By turning up the volume during recording, songs play back louder — even while set to the same volume on your personal device — than those recorded at a softer level in the studio. That marginal increase in volume has been anecdotally shared over the years, but the new findings establish that soft-playing songs now appear out of date, compared to what our ears have grown accustomed to hearing.

But even with the tricks of the trade applied, the continued trend toward a monochromatic-like sound of our pop culture makes listening to today’s tunes quite different from the past, but so similar to everything else in the now. So here’s a hint: if you’re looking to make the trendiest, most in-demand pop song – just crank up the volume and use those pleasant-sounding chords. You’ll have a hit in no time.

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25 comments
ShamsAci
ShamsAci

As per opinions of many people, most pop songs / music spread too much noise pollution around. However, pop music lovers can be requested to listen to their favorite pop songs etc. keeping their appliances’ volume moderately as low as possible so that 7 people out of 10 who are disturbed and distracted by the too high volume may feel some release and comfort.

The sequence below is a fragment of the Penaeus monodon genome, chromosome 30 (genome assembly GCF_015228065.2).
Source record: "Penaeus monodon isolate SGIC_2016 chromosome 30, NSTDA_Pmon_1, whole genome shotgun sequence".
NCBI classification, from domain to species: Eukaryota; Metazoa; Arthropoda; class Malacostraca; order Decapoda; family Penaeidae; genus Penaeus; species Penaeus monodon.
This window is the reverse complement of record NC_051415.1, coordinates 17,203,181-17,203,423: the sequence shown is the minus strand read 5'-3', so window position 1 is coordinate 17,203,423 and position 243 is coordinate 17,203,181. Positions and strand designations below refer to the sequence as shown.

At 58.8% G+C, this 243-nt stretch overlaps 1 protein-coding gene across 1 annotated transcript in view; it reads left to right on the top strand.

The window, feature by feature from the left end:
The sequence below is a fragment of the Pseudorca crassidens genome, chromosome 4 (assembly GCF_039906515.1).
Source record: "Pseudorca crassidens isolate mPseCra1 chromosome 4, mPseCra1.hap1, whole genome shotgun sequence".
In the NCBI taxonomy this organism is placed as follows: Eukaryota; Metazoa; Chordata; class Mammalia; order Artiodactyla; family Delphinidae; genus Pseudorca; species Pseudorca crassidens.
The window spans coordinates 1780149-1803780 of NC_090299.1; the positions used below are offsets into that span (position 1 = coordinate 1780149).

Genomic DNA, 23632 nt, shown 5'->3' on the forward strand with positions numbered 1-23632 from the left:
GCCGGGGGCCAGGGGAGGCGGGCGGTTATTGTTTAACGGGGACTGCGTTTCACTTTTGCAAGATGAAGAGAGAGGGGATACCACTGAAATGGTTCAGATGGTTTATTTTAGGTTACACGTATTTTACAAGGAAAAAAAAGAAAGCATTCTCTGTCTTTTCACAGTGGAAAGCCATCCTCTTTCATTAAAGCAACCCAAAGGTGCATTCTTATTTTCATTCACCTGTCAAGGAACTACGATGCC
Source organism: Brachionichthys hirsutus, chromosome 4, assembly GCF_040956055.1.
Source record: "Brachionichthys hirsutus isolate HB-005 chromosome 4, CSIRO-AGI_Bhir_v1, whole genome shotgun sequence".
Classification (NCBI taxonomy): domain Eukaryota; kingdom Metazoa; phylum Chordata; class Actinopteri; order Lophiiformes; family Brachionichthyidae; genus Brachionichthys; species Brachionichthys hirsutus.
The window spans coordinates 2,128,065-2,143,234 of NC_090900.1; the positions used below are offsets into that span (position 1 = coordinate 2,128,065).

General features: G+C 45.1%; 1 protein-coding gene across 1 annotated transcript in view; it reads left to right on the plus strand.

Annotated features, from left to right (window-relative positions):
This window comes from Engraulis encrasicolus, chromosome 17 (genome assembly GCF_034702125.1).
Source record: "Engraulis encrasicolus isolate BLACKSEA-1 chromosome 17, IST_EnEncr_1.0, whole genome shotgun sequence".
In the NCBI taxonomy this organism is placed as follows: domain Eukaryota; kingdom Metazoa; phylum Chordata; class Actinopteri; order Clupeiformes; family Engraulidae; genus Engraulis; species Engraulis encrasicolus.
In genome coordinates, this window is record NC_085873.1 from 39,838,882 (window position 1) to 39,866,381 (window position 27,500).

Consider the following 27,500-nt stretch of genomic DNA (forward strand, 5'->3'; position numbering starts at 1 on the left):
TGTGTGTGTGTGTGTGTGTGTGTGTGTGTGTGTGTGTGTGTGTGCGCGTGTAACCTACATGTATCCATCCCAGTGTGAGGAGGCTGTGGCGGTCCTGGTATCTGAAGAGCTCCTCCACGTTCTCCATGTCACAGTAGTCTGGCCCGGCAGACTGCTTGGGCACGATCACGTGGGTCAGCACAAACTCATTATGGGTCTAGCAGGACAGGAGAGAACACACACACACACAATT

- A.R.Shams's Reflection

Shams Aci
Shams Aci

Hearing / listening to too loud voice, e.g. pop music etc. can be damage-some to  mainly hearing organ of the body besides other vital body organs including brain as per latest  research report  observation.

  -  A.R.Shams's Reflection  -  Press amp; Online Publications.

      http://arshamssreflection.blog...

BalanceZero
BalanceZero

You can't 'science' music.

Ask the people jamming to the guy drumming like no tomorrow next to the subway on plastic buckets.